But you would click on your departure airport and the arrival airport, and then say load path. Then the app will go out to a number of geoscience databases and pull down the information within sort of a strip of a couple hundred miles around your path. And then, you can save that to your phone, and you have it offline without buying in-flight Wi-Fi, or without having data.

IRA FLATOW: So how does it know where you are?

AMY MYRBO: Uses your GPS, which is completely legitimate in airplane mode. We get that question a lot.

IRA FLATOW: Wow. So what are the easiest things to spot when you want to try this out first?

AMY MYRBO: I would say the easiest things to spot are man-made features, right? We see centerpoint irrigation, and crop land, and dams, and you can see what cities you’re flying over. There are of course geologically a lot of fantastic things, like volcanoes, and glaciers, and mountain ranges, and huge rivers, but there’s some maybe more subtle things that I think the app can tell you about.

I of course fly into– I live in Minneapolis and fly in and out of there a lot. And I love thinking about when I get close to home, and see all of those lakes and rivers, and how 15,000 years ago, there was probably a half-mile thick sheet of ice on top of the region, and that’s why all those lakes and rivers are here. As the ice melted back, it left blocks of ice, and gravel, and dirt and garbage. And those finally melted out, and those are the thousands of lakes in the Upper Midwest in the Great Lakes region. There are many other things.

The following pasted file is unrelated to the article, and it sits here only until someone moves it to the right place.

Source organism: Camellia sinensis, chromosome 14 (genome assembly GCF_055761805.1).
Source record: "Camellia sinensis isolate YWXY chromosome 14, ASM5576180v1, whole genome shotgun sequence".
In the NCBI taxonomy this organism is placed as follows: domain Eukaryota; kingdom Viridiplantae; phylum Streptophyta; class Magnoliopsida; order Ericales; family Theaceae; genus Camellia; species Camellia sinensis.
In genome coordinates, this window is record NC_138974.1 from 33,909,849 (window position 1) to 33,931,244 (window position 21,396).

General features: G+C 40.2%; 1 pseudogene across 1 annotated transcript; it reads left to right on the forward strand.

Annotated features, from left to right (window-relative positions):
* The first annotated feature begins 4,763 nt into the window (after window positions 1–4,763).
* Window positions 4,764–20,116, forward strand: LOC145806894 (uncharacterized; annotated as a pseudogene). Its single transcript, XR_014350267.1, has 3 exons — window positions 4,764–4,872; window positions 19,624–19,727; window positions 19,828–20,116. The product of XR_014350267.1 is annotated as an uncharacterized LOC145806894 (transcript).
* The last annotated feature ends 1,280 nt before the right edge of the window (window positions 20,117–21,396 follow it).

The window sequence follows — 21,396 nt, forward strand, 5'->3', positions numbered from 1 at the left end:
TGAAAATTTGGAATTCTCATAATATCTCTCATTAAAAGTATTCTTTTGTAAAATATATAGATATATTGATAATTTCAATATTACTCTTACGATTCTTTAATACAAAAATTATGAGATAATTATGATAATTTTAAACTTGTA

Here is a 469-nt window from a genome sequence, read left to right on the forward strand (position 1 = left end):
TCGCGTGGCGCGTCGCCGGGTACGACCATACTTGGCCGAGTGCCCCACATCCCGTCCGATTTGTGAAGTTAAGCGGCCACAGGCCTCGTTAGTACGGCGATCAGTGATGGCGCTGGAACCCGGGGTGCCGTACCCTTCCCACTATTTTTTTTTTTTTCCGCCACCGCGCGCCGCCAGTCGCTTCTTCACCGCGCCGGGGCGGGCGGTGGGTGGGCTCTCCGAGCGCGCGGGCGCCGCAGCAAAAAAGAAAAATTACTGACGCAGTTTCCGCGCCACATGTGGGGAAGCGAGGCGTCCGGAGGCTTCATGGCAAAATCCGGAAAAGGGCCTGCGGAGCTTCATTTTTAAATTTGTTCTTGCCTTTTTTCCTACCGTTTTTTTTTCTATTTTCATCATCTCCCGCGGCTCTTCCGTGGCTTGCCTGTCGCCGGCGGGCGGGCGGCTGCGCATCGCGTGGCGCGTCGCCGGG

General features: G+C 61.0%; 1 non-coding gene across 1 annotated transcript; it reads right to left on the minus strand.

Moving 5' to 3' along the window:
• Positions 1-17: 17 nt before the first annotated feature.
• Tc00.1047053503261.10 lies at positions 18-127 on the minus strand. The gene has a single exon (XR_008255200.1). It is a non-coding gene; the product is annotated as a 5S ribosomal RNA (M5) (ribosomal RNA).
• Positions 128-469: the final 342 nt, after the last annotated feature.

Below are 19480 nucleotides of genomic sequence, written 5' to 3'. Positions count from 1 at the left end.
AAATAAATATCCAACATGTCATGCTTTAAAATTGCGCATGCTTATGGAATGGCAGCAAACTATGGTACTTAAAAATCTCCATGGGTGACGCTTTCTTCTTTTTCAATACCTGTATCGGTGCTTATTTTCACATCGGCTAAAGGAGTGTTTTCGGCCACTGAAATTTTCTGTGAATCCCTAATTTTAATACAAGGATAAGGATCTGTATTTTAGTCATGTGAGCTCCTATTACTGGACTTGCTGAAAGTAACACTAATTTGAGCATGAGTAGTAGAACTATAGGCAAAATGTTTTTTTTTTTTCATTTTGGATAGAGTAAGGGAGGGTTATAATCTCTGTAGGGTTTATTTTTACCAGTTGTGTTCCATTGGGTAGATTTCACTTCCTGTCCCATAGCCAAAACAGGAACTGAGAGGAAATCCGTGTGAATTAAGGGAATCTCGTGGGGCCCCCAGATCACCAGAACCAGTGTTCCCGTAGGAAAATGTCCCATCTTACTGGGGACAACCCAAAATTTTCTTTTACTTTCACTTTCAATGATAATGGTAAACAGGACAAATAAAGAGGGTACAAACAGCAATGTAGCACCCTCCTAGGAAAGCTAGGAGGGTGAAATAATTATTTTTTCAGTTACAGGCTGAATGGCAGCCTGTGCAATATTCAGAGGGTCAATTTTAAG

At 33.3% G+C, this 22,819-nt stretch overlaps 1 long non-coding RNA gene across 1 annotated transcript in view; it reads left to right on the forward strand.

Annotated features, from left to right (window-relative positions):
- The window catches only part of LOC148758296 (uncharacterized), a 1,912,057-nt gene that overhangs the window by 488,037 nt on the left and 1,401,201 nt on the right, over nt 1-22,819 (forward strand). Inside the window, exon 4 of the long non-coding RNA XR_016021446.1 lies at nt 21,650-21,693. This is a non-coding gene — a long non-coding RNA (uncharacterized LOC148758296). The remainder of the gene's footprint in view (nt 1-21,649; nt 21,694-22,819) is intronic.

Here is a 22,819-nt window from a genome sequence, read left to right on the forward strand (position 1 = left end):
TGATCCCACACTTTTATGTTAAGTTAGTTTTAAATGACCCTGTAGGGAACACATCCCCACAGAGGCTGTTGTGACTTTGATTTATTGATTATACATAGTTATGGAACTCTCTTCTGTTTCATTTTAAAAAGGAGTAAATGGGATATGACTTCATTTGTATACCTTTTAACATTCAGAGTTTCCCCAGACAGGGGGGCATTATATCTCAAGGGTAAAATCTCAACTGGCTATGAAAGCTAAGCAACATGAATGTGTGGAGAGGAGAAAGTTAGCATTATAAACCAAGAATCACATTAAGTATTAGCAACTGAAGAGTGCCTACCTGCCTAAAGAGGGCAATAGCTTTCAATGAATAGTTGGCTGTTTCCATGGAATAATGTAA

IRA FLATOW: Wow. Yeah, well one of those things that I love flying over are mountains, and trying to figure out first, which mountains I’m flying over. And second, how the mountains were made. Does the app tell you anything about the geological history?

AMY MYRBO: It does. So the databases that we’re currently calling are one that gives you a geologic map that for each of the rock units, it tells you a little bit about it. That’s from a resource in Madison University of Wisconsin called Macrostrat. It goes out to a couple of fossil databases. But our biggest source of information right now is actually Wikipedia. There are a huge amount of articles about physiographic features and geologic features on all over the world really, because the app works worldwide. It’s not just US or North America.